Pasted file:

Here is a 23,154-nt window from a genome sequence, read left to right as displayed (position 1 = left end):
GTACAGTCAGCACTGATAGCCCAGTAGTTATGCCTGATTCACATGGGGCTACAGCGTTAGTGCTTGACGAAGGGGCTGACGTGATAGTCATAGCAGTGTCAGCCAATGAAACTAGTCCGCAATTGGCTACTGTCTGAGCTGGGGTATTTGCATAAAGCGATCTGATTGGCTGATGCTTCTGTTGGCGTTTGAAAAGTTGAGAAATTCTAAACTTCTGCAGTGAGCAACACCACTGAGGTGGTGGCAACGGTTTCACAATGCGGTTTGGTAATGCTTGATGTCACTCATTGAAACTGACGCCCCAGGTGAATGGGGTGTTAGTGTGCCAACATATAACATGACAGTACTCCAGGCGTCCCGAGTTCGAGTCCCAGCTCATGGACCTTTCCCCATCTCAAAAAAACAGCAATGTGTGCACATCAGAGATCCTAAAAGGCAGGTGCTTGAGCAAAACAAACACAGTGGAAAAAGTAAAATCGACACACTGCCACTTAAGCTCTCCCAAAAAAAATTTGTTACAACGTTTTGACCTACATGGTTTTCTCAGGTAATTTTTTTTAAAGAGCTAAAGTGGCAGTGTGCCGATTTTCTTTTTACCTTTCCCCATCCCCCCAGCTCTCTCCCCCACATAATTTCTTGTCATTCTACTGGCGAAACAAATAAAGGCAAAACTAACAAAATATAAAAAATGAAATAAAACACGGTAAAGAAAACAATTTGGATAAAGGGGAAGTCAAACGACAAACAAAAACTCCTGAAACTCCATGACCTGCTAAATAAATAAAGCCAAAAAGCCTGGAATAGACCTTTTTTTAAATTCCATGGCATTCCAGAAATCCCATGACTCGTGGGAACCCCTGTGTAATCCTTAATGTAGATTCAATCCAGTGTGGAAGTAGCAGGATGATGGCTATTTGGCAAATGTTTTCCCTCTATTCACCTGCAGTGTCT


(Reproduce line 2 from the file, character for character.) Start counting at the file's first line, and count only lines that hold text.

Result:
GTACAGTCAGCACTGATAGCCCAGTAGTTATGCCTGATTCACATGGGGCTACAGCGTTAGTGCTTGACGAAGGGGCTGACGTGATAGTCATAGCAGTGTCAGCCAATGAAACTAGTCCGCAATTGGCTACTGTCTGAGCTGGGGTATTTGCATAAAGCGATCTGATTGGCTGATGCTTCTGTTGGCGTTTGAAAAGTTGAGAAATTCTAAACTTCTGCAGTGAGCAACACCACTGAGGTGGTGGCAACGGTTTCACAATGCGGTTTGGTAATGCTTGATGTCACTCATTGAAACTGACGCCCCAGGTGAATGGGGTGTTAGTGTGCCAACATATAACATGACAGTACTCCAGGCGTCCCGAGTTCGAGTCCCAGCTCATGGACCTTTCCCCATCTCAAAAAAACAGCAATGTGTGCACATCAGAGATCCTAAAAGGCAGGTGCTTGAGCAAAACAAACACAGTGGAAAAAGTAAAATCGACACACTGCCACTTAAGCTCTCCCAAAAAAAATTTGTTACAACGTTTTGACCTACATGGTTTTCTCAGGTAATTTTTTTTAAAGAGCTAAAGTGGCAGTGTGCCGATTTTCTTTTTACCTTTCCCCATCCCCCCAGCTCTCTCCCCCACATAATTTCTTGTCATTCTACTGGCGAAACAAATAAAGGCAAAACTAACAAAATATAAAAAATGAAATAAAACACGGTAAAGAAAACAATTTGGATAAAGGGGAAGTCAAACGACAAACAAAAACTCCTGAAACTCCATGACCTGCTAAATAAATAAAGCCAAAAAGCCTGGAATAGACCTTTTTTTAAATTCCATGGCATTCCAGAAATCCCATGACTCGTGGGAACCCCTGTGTAATCCTTAATGTAGATTCAATCCAGTGTGGAAGTAGCAGGATGATGGCTATTTGGCAAATGTTTTCCCTCTATTCACCTGCAGTGTCT